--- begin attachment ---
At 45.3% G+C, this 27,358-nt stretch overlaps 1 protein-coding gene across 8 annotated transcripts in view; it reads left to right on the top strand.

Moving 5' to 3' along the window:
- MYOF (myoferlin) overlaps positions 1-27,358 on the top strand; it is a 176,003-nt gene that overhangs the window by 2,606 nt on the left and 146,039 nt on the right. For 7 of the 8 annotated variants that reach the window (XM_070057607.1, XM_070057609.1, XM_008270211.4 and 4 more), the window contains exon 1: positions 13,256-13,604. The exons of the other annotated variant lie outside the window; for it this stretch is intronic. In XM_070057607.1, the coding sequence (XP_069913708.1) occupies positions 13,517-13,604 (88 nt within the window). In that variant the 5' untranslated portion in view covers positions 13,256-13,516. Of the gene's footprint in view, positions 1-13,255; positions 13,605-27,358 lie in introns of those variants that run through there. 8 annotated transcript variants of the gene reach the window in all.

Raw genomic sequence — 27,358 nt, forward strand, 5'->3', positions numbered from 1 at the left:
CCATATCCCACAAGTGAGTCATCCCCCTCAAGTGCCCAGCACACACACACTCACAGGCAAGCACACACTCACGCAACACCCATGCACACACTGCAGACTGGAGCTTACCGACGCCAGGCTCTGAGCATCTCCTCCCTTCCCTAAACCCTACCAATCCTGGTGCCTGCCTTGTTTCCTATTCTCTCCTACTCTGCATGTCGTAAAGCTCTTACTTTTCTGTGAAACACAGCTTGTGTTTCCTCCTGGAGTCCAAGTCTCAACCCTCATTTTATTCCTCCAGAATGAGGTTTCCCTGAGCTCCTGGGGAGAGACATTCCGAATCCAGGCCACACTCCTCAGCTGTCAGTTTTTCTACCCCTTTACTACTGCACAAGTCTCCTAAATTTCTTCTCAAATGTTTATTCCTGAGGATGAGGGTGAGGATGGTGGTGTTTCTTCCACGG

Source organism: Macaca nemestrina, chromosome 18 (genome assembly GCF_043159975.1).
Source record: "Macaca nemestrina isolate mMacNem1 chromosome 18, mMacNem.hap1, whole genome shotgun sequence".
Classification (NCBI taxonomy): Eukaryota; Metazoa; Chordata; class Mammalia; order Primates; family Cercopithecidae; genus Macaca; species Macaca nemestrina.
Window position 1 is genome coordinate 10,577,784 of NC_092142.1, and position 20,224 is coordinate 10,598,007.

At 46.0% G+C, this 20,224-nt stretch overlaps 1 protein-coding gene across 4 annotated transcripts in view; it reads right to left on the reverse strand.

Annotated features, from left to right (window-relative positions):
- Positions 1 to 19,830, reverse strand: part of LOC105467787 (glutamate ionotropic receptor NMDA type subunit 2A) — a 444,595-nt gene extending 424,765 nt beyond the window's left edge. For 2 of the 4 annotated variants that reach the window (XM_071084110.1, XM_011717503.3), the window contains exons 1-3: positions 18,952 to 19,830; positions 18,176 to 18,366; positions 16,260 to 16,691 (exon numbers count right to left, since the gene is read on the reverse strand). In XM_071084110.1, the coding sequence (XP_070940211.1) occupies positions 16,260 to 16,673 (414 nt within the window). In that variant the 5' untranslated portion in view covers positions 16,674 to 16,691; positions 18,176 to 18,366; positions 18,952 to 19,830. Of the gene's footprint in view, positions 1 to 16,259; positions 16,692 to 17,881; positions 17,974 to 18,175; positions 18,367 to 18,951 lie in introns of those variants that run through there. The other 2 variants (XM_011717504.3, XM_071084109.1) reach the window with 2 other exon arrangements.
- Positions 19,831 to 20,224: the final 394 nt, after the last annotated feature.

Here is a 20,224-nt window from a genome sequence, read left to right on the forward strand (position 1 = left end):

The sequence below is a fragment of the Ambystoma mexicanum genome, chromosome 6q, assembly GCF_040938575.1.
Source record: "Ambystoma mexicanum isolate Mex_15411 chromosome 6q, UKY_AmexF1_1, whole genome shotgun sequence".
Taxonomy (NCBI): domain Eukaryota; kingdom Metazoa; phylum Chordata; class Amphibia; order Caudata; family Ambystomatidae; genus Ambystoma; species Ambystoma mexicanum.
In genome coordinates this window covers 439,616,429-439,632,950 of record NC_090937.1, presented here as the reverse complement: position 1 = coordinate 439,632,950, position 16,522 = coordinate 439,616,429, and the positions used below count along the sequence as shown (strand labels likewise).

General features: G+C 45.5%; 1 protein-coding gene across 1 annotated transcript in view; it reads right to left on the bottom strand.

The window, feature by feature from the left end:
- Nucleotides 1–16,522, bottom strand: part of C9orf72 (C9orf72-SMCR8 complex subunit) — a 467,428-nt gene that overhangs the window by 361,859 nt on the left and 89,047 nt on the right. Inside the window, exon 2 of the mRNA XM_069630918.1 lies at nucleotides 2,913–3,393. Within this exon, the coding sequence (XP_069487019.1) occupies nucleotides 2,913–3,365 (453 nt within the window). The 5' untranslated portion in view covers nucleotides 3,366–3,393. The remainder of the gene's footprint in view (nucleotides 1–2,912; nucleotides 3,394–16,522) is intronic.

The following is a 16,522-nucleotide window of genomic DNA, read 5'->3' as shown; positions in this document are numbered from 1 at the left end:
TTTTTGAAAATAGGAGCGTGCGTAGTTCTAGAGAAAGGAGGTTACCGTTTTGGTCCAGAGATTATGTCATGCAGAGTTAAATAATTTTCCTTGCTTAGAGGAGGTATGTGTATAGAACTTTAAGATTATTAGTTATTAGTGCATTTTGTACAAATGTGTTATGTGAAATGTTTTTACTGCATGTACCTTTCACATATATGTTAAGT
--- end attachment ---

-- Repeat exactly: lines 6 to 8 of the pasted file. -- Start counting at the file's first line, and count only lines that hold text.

Source organism: Macaca nemestrina, chromosome 18 (genome assembly GCF_043159975.1).
Source record: "Macaca nemestrina isolate mMacNem1 chromosome 18, mMacNem.hap1, whole genome shotgun sequence".
Classification (NCBI taxonomy): Eukaryota; Metazoa; Chordata; class Mammalia; order Primates; family Cercopithecidae; genus Macaca; species Macaca nemestrina.